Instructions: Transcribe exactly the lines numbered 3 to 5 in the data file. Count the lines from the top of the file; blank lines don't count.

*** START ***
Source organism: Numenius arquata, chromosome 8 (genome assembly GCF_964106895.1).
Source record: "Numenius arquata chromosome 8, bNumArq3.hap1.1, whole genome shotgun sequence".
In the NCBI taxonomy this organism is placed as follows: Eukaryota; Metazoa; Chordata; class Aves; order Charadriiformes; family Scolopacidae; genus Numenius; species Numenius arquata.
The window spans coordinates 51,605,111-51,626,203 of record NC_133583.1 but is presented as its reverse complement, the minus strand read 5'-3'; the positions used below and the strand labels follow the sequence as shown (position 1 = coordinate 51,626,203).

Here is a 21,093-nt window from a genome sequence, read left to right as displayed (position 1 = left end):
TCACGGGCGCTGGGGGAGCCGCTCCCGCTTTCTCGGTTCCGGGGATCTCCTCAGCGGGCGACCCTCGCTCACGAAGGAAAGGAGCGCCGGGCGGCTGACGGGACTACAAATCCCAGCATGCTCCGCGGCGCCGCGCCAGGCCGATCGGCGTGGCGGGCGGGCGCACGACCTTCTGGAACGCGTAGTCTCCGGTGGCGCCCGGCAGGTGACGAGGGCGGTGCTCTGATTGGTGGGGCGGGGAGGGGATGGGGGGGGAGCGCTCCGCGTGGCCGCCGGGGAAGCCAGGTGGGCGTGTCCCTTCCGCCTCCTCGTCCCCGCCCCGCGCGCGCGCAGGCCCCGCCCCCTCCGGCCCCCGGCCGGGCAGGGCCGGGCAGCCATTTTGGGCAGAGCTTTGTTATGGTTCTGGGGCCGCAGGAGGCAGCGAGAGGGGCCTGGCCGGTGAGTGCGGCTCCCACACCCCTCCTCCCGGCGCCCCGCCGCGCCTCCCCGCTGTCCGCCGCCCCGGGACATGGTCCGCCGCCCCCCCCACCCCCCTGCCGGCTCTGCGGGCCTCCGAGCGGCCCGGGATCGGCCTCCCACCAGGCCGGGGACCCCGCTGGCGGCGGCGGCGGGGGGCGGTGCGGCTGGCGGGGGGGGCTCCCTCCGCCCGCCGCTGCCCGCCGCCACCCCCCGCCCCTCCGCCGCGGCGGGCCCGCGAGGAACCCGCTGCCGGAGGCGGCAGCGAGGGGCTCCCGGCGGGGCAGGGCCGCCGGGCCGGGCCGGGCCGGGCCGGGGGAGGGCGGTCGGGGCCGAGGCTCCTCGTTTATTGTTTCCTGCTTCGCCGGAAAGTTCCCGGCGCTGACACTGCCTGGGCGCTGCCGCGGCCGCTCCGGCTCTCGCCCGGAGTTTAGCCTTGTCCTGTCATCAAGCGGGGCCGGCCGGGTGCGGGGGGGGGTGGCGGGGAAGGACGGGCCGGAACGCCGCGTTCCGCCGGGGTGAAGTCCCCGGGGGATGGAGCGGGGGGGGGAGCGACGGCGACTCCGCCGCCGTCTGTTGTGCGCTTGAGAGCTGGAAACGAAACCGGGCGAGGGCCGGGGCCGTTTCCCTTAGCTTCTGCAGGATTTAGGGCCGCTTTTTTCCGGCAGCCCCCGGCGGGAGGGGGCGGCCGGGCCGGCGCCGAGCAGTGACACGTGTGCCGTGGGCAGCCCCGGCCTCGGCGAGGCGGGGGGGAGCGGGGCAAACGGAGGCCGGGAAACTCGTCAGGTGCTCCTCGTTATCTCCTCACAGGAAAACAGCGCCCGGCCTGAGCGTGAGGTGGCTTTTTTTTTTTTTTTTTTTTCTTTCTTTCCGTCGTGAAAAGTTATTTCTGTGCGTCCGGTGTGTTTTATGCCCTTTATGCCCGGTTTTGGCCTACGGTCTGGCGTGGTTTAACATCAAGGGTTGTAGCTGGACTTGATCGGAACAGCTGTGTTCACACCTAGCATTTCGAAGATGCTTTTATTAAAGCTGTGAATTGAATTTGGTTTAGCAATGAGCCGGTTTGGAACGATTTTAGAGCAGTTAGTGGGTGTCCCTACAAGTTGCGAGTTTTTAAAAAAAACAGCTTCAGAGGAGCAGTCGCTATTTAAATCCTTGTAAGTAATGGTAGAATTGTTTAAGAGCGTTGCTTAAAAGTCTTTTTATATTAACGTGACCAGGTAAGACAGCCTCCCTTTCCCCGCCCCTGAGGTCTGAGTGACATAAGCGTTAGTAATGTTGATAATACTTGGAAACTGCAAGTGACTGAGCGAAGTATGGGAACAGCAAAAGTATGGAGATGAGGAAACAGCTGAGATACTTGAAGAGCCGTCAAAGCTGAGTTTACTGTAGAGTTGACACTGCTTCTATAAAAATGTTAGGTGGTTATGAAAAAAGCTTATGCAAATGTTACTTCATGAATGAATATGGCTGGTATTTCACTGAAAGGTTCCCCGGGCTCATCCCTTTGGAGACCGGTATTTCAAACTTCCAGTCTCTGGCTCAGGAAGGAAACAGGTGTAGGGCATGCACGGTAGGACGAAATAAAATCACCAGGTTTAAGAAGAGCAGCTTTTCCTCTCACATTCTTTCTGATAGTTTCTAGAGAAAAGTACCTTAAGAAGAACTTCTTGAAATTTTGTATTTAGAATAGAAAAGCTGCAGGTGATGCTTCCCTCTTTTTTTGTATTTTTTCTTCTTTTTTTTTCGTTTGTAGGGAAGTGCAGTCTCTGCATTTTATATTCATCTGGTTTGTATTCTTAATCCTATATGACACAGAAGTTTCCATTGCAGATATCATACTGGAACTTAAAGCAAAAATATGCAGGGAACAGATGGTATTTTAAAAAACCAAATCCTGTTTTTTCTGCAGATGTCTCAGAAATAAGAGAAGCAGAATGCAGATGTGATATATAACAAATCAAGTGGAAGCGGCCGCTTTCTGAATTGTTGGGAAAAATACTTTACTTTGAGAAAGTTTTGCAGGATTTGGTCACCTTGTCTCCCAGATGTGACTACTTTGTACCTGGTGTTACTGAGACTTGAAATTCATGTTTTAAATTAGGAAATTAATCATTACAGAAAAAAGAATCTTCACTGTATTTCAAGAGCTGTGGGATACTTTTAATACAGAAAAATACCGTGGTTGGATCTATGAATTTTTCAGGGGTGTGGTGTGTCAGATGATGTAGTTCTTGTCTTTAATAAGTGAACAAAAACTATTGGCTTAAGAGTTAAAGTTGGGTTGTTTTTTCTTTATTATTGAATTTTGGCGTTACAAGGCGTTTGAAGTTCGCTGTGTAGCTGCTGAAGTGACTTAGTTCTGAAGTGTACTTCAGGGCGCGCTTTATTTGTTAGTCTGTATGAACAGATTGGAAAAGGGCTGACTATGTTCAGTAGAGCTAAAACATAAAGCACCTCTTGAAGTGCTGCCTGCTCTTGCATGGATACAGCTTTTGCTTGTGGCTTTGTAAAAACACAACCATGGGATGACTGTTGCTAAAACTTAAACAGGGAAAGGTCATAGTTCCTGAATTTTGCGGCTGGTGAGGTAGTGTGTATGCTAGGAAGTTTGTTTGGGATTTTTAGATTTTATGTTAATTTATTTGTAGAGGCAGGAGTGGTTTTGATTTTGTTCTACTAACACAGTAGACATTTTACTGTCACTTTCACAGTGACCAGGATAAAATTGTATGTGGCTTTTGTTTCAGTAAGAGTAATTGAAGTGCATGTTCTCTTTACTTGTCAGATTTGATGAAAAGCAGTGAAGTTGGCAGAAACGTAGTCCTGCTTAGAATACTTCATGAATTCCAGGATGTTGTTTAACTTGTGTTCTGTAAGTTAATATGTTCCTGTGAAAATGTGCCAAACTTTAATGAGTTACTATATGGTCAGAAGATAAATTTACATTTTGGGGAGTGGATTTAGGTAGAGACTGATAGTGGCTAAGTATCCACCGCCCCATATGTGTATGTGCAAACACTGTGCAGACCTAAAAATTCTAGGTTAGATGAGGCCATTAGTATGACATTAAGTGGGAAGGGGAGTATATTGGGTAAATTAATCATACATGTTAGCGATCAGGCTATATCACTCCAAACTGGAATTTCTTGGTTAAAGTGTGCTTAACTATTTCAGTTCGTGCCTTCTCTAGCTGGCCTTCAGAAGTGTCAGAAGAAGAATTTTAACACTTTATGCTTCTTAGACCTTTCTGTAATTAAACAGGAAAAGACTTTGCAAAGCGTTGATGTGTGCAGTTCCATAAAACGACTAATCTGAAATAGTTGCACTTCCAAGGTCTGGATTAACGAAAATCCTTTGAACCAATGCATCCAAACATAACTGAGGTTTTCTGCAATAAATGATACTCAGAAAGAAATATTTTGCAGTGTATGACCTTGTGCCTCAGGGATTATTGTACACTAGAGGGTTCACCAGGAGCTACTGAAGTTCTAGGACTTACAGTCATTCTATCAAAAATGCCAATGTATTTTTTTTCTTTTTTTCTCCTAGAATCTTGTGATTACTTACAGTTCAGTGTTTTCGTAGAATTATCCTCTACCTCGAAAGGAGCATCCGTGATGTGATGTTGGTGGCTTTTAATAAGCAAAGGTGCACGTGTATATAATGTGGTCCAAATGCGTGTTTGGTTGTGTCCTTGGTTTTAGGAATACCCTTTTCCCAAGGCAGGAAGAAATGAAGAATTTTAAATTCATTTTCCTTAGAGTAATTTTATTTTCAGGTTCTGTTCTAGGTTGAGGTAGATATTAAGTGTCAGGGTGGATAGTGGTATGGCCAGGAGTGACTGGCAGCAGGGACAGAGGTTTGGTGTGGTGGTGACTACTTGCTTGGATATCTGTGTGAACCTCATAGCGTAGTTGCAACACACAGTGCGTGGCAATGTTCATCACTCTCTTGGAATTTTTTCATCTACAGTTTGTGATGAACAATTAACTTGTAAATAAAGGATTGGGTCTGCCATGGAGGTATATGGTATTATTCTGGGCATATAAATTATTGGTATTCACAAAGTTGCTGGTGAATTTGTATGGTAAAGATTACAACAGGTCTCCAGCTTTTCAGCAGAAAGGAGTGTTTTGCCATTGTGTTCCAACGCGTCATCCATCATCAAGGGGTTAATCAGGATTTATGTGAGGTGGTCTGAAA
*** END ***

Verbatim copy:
In the NCBI taxonomy this organism is placed as follows: Eukaryota; Metazoa; Chordata; class Aves; order Charadriiformes; family Scolopacidae; genus Numenius; species Numenius arquata.
The window spans coordinates 51,605,111-51,626,203 of record NC_133583.1 but is presented as its reverse complement, the minus strand read 5'-3'; the positions used below and the strand labels follow the sequence as shown (position 1 = coordinate 51,626,203).

Here is a 21,093-nt window from a genome sequence, read left to right as displayed (position 1 = left end):